J&K’s faces serious shortage of specialists; young docs running out of state: MOHFW report

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Bharti Jasrotia

While Jammu and Kashmir was awarded by national magazine for having best health care infrastructure in the country, a report of the union health ministry has brutally trashed all these claims and unveiled the real picture.

From, government hospitals to community healthcare centers, doctors are missing. Do not think that they are not serving in the institutions but get to know that young doctors prefer to work anywhere outside the state but not in Jammu and Kashmir. According to the data available with Newspoint bureau, 637 doctors were required to run primary health care centers across the state. The government went a step ahead and sanctioned 1352 posts of doctors in the primary health centers.

These posts were advertised properly, interviews were held, offer letters were given and a promise was made with them to provide all kinds of benefits that they dream of. Yet, these doctors even after having qualified the interviews, more than 518 doctors preferred to move outside the state. They preferred working in private hospitals across the country than serving in their own state nothing criticized them.

Not even the fact that cost of living is lower in Jammu and Kashmir when compared with metropolitan cities, where they are serving these days in private hospitals. The data further revealed that of the 834 doctors working in primary health care centers, most of these are those who have done their MBBS from outside the state and in several cases from outside the country.

They are not specialist and super specialist but simple MBBS doctors. More shocking for health minister Bali Bhagat is the fact that in several of these community health care centers, primary healthcare centers and district hospitals, allopathic doctors are performing the duties of MBBS doctors.

Though this idea of involving allopathic doctors is good but the handicap of these doctors is that their practical experience falls seriously short of this standard set by medical council of India. In most cases, according to the report patients even with minor injuries are referred to higher institutions i.e. community healthcare centers to primary healthcare centers then to district hospitals.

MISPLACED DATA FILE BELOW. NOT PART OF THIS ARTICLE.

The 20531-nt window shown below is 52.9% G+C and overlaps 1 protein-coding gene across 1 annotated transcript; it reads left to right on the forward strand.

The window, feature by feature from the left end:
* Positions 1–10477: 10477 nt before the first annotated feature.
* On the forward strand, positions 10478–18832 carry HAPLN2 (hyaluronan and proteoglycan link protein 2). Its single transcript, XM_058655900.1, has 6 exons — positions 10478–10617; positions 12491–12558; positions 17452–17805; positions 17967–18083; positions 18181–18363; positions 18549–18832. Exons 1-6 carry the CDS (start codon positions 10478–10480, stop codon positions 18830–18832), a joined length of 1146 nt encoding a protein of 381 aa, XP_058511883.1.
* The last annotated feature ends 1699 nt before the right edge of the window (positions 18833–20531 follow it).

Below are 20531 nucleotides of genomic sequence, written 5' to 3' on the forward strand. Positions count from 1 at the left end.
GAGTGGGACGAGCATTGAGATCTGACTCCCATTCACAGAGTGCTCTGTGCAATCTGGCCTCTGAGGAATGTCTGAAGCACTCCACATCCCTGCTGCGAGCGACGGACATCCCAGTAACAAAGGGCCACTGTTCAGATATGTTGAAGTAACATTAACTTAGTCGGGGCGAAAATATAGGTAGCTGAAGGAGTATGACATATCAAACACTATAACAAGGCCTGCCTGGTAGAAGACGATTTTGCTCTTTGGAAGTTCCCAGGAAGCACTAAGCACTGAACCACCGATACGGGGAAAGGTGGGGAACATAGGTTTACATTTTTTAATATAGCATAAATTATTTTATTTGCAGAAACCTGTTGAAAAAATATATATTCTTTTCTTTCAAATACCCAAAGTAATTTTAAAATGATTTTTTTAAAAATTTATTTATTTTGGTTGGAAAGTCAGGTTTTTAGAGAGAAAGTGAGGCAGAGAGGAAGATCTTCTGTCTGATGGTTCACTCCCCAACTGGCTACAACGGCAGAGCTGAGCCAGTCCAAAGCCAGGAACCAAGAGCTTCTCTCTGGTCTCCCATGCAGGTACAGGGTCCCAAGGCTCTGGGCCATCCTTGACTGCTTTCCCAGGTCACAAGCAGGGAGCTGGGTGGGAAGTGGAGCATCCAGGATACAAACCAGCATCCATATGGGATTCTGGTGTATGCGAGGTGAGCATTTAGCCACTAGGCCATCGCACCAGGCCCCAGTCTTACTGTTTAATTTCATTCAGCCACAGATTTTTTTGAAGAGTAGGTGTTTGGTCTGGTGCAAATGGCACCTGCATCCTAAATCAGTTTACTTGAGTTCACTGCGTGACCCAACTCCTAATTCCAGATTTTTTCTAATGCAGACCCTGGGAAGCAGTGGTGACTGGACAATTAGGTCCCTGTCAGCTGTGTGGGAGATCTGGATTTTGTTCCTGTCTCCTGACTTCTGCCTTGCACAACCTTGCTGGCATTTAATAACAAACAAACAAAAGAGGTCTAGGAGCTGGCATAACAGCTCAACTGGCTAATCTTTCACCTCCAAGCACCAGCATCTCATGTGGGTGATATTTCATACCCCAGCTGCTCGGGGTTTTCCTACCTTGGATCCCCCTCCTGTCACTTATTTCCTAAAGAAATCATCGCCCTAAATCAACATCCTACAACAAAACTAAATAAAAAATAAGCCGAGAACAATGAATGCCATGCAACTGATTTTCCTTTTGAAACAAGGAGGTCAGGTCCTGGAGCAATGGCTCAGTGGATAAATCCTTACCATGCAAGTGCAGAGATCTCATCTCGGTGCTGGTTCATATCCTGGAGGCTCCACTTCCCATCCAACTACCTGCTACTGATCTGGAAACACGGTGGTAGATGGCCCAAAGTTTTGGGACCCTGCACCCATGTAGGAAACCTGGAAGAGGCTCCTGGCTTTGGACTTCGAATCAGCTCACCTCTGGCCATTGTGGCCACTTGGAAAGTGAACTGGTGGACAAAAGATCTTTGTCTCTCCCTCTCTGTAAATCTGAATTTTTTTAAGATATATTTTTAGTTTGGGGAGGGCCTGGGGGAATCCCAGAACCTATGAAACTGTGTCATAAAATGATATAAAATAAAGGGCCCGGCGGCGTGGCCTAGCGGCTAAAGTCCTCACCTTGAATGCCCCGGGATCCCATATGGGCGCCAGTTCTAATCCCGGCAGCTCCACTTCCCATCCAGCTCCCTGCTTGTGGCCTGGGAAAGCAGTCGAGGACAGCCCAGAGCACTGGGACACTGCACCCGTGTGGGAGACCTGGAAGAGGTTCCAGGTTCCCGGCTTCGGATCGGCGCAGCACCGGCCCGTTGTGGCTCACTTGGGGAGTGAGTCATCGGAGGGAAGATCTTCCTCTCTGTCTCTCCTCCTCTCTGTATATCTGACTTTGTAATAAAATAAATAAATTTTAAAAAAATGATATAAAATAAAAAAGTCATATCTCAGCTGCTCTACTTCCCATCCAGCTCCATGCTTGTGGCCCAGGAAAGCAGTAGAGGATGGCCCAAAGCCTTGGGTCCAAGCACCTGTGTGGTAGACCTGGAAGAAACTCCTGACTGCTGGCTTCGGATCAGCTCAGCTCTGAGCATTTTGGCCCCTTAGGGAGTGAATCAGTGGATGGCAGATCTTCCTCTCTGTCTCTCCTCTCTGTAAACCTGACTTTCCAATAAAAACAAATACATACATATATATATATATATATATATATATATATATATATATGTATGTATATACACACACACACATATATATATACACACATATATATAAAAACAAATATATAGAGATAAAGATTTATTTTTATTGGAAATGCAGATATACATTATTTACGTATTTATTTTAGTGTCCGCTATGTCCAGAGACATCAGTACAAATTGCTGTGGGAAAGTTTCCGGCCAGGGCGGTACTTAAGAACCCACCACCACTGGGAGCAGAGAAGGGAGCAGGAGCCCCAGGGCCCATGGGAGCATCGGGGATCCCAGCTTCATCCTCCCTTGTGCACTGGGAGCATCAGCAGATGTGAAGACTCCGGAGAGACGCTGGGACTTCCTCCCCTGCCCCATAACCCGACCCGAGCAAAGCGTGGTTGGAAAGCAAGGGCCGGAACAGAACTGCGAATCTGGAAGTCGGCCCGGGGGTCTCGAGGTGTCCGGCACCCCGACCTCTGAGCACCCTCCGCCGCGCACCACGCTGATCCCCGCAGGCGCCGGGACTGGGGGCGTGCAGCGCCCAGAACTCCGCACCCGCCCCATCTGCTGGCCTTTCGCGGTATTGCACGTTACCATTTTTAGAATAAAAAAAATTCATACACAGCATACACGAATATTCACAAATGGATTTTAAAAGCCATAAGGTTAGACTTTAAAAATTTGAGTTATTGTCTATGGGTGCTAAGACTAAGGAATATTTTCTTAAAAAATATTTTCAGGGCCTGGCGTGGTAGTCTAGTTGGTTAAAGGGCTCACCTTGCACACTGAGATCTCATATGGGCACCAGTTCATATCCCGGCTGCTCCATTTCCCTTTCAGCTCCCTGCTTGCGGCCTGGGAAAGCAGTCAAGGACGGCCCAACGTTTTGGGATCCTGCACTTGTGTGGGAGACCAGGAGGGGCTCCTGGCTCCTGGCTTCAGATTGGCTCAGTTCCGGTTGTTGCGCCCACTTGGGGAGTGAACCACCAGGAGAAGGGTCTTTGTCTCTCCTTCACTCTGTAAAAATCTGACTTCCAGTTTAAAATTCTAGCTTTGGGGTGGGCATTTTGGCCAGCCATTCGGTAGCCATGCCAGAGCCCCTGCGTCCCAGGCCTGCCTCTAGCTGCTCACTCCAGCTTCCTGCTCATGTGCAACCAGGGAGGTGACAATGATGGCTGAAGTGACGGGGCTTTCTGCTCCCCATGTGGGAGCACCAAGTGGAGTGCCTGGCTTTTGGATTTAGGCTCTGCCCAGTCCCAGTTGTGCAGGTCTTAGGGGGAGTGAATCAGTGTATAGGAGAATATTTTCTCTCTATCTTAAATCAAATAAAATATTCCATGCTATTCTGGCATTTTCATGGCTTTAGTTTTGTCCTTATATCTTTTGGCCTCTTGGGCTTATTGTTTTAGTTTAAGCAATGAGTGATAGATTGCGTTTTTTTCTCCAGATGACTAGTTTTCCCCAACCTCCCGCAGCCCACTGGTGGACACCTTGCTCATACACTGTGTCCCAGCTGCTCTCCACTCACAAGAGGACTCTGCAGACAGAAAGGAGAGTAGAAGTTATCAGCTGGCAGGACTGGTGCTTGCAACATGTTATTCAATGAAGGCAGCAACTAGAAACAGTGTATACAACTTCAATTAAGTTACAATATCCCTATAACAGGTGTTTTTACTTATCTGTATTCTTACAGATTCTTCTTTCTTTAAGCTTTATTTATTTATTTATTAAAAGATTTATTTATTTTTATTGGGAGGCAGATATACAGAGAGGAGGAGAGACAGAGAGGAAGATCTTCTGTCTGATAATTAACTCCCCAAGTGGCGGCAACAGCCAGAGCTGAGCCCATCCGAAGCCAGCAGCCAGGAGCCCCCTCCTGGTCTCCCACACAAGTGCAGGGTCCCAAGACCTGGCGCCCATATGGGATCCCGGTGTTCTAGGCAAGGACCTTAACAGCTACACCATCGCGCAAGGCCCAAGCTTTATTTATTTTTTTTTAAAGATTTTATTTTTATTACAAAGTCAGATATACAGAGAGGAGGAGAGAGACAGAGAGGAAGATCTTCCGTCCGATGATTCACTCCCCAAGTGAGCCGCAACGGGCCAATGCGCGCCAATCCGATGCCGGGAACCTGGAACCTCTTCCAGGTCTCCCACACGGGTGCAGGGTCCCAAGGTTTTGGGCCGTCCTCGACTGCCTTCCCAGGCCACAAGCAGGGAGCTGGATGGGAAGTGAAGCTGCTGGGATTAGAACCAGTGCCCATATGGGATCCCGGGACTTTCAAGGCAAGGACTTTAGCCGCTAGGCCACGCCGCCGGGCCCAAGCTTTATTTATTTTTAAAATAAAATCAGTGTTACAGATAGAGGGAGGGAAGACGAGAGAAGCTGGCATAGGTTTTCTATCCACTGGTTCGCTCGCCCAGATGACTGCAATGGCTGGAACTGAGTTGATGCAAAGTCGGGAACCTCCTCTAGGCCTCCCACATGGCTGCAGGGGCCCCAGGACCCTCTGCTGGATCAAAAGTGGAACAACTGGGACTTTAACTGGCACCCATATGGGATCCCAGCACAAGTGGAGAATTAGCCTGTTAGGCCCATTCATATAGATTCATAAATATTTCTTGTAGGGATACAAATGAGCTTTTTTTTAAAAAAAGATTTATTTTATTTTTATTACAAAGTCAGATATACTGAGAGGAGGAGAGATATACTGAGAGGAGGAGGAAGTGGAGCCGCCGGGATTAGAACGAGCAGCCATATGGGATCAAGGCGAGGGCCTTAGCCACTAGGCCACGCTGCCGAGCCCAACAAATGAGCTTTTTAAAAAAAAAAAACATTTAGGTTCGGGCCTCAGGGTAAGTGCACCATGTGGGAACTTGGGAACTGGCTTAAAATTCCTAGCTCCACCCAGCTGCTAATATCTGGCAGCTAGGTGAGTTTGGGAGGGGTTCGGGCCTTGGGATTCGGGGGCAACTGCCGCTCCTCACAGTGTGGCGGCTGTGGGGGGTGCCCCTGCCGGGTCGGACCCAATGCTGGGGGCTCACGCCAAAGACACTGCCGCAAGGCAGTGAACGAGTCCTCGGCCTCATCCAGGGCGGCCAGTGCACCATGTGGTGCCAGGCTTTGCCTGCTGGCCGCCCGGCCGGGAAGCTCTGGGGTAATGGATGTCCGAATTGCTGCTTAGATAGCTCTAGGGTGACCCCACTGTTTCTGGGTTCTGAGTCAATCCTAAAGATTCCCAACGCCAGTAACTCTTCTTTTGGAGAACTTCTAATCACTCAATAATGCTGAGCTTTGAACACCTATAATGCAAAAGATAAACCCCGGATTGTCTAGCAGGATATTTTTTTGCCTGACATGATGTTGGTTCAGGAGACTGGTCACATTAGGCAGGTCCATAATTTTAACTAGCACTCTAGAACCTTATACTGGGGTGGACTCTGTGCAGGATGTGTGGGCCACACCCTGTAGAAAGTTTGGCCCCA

The district hospitals do the rest and refer the patient to hospital in the twin cities of Jammu and Srinagar. Report, further categorically says critically ill patients do not survive since these centers are several hundred kilometers away from the twin capital cities. At the community healthcare center level, there is serious shortage of duty medical officers. Against 772 sanctioned post,533 are in place. This is despite the fact that government advertised and re-advertised these posts but failed to find doctors capable of running these health centers.

Despite having got the award for best healthcare infrastructure there is serious shortage of specialist at the community healthcare centers. These specialists include surgeons, obstetricians, gynecologists, physicians and pediatricians’. Against 343 sanctioned post of specialist, a huge number of 176 are vacant. This is almost 50 percent of the total sanctioned post.

In this back drop one can only imagine how CHCs, PHCs, and district hospitals are functioning without specialists. This points towards another interesting fact that whosoever becomes a specialist finds nothing attractive in state healthcare sector and leaves for greener postures outside the country.

It further point out that there is something seriously flawed in the healthcare sector of Jammu and Kashmir because of which things are going from bad to worse. If this migration of doctors from Jammu and Kashmir continues at this pace, time is not far when Ayurvedic doctors would be running all the hospitals of the state.

 

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